Dating In The Time Of Social Distancing Some people aren't going to let the coronavirus sideline their dating life. So they've gotten more creative when it comes to that crucial first date.
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Dating In The Time Of Social Distancing

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Dating In The Time Of Social Distancing

Dating In The Time Of Social Distancing

Dating In The Time Of Social Distancing

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Some people aren't going to let the coronavirus sideline their dating life. So they've gotten more creative when it comes to that crucial first date.

STEVE INSKEEP, HOST:

If you're following the guidelines for social distancing, how are you supposed to go on a date? Some users of online dating apps like Tinder and Bumble and Hinge are making that work.

NOEL KING, HOST:

Yeah. Stephanie Kendrick (ph) is from D.C. She's 32 years old. And she'd been off of dating for a while, but she decided to start again. And then coronavirus got really bad.

STEPHANIE KENDRICK: So I was like, wow, thanks, world. You're not going to get me down. I'm going to still do this.

INSKEEP: Yeah. Kendrick matched up with somebody on Hinge and decided to meet him face-to-face or, rather, FaceTime-to-FaceTime.

KENDRICK: I brought it up, and he was like, yeah. There was an acknowledgment that that's a weird thing to do, but we'll go with it.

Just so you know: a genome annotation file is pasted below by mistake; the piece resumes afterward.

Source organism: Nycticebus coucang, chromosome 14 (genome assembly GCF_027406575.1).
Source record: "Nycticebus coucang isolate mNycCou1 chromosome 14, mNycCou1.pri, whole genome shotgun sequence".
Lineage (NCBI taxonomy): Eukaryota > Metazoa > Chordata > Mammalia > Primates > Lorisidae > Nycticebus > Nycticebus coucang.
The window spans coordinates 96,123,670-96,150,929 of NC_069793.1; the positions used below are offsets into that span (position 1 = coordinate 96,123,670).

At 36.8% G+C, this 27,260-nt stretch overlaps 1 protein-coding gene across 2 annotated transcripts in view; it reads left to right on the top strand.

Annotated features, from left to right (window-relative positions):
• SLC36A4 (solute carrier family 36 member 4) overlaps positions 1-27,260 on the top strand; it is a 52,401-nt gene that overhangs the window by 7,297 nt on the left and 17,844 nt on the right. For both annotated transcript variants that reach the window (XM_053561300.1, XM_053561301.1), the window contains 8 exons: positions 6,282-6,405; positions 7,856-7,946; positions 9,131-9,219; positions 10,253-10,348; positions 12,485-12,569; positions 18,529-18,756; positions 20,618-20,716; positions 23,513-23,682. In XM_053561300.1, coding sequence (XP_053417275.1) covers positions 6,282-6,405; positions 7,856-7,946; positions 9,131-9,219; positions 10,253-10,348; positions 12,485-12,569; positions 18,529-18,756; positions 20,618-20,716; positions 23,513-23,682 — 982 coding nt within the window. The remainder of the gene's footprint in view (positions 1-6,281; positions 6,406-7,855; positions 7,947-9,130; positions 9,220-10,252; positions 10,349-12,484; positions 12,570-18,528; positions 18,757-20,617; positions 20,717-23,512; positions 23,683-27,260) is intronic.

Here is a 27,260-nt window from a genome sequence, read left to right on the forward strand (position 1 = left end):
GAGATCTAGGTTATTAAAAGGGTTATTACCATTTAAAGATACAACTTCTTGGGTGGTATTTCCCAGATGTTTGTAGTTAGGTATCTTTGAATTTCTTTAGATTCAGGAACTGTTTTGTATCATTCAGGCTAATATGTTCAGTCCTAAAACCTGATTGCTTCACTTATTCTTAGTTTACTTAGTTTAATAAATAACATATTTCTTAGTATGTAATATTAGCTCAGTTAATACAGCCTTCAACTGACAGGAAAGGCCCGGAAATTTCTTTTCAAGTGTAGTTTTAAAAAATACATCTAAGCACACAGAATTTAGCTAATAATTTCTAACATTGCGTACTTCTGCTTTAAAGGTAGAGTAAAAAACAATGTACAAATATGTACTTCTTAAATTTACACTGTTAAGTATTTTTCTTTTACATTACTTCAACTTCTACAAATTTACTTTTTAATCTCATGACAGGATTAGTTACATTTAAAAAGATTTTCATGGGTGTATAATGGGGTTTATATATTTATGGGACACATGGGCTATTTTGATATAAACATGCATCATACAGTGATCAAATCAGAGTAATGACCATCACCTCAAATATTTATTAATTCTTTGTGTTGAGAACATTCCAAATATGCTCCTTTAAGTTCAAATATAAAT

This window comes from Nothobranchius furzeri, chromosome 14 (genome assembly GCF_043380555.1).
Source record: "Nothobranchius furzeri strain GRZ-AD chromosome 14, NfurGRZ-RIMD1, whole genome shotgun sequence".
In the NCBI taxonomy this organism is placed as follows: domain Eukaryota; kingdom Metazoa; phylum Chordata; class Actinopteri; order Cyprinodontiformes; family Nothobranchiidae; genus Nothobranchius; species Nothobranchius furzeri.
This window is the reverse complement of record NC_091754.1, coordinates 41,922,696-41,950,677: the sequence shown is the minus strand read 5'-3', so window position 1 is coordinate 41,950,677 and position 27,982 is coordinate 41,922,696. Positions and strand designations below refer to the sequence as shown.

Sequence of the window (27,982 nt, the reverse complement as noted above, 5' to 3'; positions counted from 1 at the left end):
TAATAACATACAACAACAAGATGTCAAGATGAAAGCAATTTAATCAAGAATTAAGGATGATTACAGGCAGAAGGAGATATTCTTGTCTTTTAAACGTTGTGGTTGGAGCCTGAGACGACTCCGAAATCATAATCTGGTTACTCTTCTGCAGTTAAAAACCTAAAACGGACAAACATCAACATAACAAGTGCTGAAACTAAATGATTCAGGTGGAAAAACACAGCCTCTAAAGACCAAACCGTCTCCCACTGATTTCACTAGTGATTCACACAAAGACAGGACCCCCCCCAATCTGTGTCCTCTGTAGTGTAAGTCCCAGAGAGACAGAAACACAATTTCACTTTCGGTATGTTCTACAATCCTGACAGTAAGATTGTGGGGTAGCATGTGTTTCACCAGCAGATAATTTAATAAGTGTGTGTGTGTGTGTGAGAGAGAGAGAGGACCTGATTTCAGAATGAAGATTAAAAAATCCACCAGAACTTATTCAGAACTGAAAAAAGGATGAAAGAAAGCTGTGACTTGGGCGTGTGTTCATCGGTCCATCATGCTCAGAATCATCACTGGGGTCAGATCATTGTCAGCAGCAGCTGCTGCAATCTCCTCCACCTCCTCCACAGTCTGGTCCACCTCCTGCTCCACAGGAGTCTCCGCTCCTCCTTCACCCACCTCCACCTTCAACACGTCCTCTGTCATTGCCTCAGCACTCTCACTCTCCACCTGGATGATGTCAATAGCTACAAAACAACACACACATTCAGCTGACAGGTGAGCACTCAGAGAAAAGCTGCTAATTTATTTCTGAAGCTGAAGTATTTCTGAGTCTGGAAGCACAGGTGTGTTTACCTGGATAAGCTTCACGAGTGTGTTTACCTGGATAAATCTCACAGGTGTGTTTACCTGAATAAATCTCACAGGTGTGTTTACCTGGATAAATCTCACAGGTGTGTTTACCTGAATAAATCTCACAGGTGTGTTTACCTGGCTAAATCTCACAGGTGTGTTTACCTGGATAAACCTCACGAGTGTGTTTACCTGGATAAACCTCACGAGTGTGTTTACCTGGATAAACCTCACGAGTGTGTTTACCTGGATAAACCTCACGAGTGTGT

INSKEEP: Kendrick says the FaceTime date on an iPhone lasted 3 1/2 hours.

KING: And she says she actually felt less nervous than she normally is on a first date because she didn't have to get all dressed up.

KENDRICK: In my, like, sweats, unwashed hair and didn't put on any makeup - and I felt very comfortable with myself (laughter).

KING: A lot of dating apps are now encouraging people to do this - to do video chat instead of meeting up in person.

INSKEEP: Andrew Strofford (ph) is a 30-year-old grad student at Colorado State University who also had a successful first date via Google Hangouts.

ANDREW STROFFORD: It's very similar to just meeting up with someone for coffee. It's a little nerve-wracking at first. But then, yeah, you just start talking, and you can ease right into it. You crack a joke here and there, and if they actually laugh, it just makes you feel really good.

KING: Strofford says he knows people who are afraid to date right now, but he thinks they should think about it this way.

STROFFORD: When you can tell that there's something there - when you can tell that there's the spark and you're just kind of blaming coronavirus for not being able to meet up with them, why not just go for it?

INSKEEP: Cupid's arrow, even the algorithm-assisted digital version in a scary world, can find its mark.

(SOUNDBITE OF WMD'S "MANIC PIXIE DREAM GIRL")

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